On Prince of Fools (The Red Queen's War #1) by Mark Lawrence - REVIEW

For the synopsis (per Goodreads) go here (decided I'm not typing those out anymore). 

Everything made perfect sense when we were children.  Your sister wanted to take your toy (or maybe she was just standing where you didn't want her to), so you gave her a little shove, and when she went crying to mom you did what any four year old knows is the only option.  You run.  You hide.  (I know my tenses are messed up, but that sounds better than "you ran, you hid" and I'm not making money off this stuff so grammar be damned). Mom would NEVER notice the bulging curtains with feet sticking out, or the fact that the throw blanket on the couch was now on the floor in a giant, giggling pile.  It just made sense.  As trouble was coming, you forgot about the honor that is admitting your faults and accepting your punishment, and you got out of its way.

Some of us never outgrow this.  Case in point, Jalan Kendeth, our next Point of View through the Broken Empire.  Those of you that have read Lawrence's other works - The Broken Empire trilogy following the murderous rampage of Jorg Ancrath (reviews here, here and here), will find something new here in a familiar setting (along with some cameos by some familiar characters).  Those of you who haven't read The Broken Empire trilogy...  what have you been doing with yourselves besides missing out on good reads?  Incase you are wondering, yes, you can read Prince of Fools without having read The Broken Empire, but having read those books adds to the experience.  And though this is written EVERYWHERE anyone talks of this book - Jalan is not Jorg.  Though this book has some dark undercurrents, it is much more lighthearted (not entirely sure that's the right word, but you get the idea) than the gut-wrenching journey Jorg led us through.

Prince of Fools follows Prince Jalan of the Red March as he and an unlikely companion, the viking Snorri ver Snagason (fantasy needed a good dose of viking...  thanks, Mark), deal with magics they don't fully understand in a quest for escape/revenge (depending on your point of view).  It is a tale of a budding friendship, a tale of a revenge, and a tale of growing up (or not).  It is both dark and humorous, both sentimental and hard-hearted, both new and familiar.

I'm not feeling incredibly verbose today, so I'll end with "read it" (4/5 on Goodreads) and give it: Kiss-My-Anthia

Sunday, June 1, 2014

On The Way of Kings and Words of Radiance (The Stormlight Archive 1 & 2) by Brandon Sanderson - REVIEWS

Synopsis (per Goodreads) (synopsis is for Book 1):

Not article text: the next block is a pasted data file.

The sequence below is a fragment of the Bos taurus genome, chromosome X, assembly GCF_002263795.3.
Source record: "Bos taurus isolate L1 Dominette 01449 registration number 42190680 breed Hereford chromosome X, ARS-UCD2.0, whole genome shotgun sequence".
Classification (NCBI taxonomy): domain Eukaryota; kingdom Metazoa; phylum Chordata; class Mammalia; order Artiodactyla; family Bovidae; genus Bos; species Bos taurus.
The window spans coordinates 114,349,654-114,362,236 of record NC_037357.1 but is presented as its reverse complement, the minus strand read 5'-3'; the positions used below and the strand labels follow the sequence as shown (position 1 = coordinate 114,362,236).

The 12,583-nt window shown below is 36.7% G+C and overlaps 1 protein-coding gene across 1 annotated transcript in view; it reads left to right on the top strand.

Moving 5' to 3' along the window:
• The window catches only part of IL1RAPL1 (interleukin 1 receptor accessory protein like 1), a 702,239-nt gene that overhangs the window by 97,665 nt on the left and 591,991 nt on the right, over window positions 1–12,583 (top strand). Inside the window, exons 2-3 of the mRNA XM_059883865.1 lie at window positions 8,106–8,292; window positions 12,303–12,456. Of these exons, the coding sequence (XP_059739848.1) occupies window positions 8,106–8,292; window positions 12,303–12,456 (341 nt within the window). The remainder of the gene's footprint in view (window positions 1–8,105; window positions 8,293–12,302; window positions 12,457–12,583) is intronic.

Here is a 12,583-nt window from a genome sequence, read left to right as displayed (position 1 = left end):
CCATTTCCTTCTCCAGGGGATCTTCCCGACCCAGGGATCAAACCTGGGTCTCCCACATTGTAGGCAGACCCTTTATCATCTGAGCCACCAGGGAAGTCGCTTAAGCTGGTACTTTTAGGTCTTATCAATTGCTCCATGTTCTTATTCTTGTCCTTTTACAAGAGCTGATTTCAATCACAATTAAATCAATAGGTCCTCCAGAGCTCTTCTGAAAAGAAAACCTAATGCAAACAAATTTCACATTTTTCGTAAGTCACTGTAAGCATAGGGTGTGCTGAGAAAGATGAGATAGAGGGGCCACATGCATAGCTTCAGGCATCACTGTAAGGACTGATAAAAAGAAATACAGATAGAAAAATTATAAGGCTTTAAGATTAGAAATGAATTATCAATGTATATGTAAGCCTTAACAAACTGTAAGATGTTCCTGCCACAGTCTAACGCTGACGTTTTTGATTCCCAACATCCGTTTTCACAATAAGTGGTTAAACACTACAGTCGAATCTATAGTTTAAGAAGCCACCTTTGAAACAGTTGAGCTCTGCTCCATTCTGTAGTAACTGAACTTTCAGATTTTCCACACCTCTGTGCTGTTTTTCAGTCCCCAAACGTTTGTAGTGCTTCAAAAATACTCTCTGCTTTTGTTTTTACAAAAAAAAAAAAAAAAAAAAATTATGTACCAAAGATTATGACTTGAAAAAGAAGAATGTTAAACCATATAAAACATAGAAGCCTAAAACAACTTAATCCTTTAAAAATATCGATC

Roshar is a world of stone and storms. Uncanny tempests of incredible power sweep across the rocky terrain so frequently that they have shaped ecology and civilization alike. Animals hide in shells, trees pull in branches, and grass retracts into the soiless ground. Cities are built only where the topography offers shelter.

It has been centuries since the fall of the ten consecrated orders known as the Knights Radiant, but their Shardblades and Shardplate remain: mystical swords and suits of armor that transform ordinary men into near-invincible warriors. Men trade kingdoms for Shardblades. Wars were fought for them, and won by them.

One such war rages on a ruined landscape called the Shattered Plains. There, Kaladin, who traded his medical apprenticeship for a spear to protect his little brother, has been reduced to slavery. In a war that makes no sense, where ten armies fight separately against a single foe, he struggles to save his men and to fathom the leaders who consider them expendable.

I love cheeseburgers. Going out back and barbecuing some meat to a nice medium well, throw on some cheese, maybe grilled onions, some ketchup. Pop it all on a warmed bun. Delicious.  I'm rather fond of making these myself, but will also run over to the local White Rose System (local burgerish dinerish sorta place) and grab a lunch special over there (with cheese) (and they put the onions in the burger).  I just love a good cheeseburger.  

Now, there are cheeseburgers, and there are CHEESEBURGERS.  Good example of the latter...  Bobby's Burger Palace.  You can get a cheeseburger there, and some typical variations of the cheeseburger (cheddar? Sure. Barbecue sauce? Why not?), but to borrow some culinary terminology from a competitor celebrity chef, the burgers are kicked up a notch with some fancy shmancy combinations (Brunch Burger with a fried egg, smoked bacon and American cheese? And crunchify it with potato chips? Yes, please!).  They also run a Burger of the Month (this month is a Napa Valley Burger with goat cheese, Meyer lemon honey mustard and watercress).  These are burgers taken to a whole new level, and my are they delicious.

The Stormlight Archive books are the "kicked up" burgers of the fantasy world.  In the beginning, with The Way of Kings, it does take some time to read through several points of view through several time periods.  But not far in it all just clicks.  Brandon Sanderson has built a remarkable world where everything is new and different - the environment, the wildlife, the interaction between humans and nature, between humans and non-humans.  The books touch on societal hierarchy, slavery, war.  They are emotional, humorous, and mystical.  I honestly, don't even want to type much on it, because I want you to stop reading this post and go out and buy these books.  Goodreads 5/5.